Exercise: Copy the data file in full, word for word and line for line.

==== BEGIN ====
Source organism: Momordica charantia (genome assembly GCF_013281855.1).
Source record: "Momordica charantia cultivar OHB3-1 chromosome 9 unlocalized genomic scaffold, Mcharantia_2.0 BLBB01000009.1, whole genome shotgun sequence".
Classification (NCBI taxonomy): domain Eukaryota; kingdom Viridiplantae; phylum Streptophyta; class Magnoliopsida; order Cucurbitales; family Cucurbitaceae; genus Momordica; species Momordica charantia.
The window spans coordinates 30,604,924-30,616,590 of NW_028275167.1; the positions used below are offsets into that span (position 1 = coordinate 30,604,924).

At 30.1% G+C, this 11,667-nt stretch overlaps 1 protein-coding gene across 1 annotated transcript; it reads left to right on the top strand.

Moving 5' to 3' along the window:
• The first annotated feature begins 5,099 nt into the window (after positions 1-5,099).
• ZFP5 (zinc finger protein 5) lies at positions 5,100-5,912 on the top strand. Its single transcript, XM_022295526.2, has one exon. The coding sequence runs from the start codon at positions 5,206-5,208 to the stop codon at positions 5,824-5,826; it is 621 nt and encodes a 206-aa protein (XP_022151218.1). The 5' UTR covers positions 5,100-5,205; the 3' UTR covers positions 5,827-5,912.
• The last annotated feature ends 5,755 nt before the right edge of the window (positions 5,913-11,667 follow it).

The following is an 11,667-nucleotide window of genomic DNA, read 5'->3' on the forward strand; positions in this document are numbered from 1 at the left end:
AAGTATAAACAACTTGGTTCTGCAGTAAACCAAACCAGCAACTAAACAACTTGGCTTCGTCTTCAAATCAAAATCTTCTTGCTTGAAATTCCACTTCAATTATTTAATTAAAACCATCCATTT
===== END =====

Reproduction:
Source organism: Momordica charantia (genome assembly GCF_013281855.1).
Source record: "Momordica charantia cultivar OHB3-1 chromosome 9 unlocalized genomic scaffold, Mcharantia_2.0 BLBB01000009.1, whole genome shotgun sequence".
Classification (NCBI taxonomy): domain Eukaryota; kingdom Viridiplantae; phylum Streptophyta; class Magnoliopsida; order Cucurbitales; family Cucurbitaceae; genus Momordica; species Momordica charantia.
The window spans coordinates 30,604,924-30,616,590 of NW_028275167.1; the positions used below are offsets into that span (position 1 = coordinate 30,604,924).

At 30.1% G+C, this 11,667-nt stretch overlaps 1 protein-coding gene across 1 annotated transcript; it reads left to right on the top strand.

Moving 5' to 3' along the window:
• The first annotated feature begins 5,099 nt into the window (after positions 1-5,099).
• ZFP5 (zinc finger protein 5) lies at positions 5,100-5,912 on the top strand. Its single transcript, XM_022295526.2, has one exon. The coding sequence runs from the start codon at positions 5,206-5,208 to the stop codon at positions 5,824-5,826; it is 621 nt and encodes a 206-aa protein (XP_022151218.1). The 5' UTR covers positions 5,100-5,205; the 3' UTR covers positions 5,827-5,912.
• The last annotated feature ends 5,755 nt before the right edge of the window (positions 5,913-11,667 follow it).

The following is an 11,667-nucleotide window of genomic DNA, read 5'->3' on the forward strand; positions in this document are numbered from 1 at the left end:
AAGTATAAACAACTTGGTTCTGCAGTAAACCAAACCAGCAACTAAACAACTTGGCTTCGTCTTCAAATCAAAATCTTCTTGCTTGAAATTCCACTTCAATTATTTAATTAAAACCATCCATTT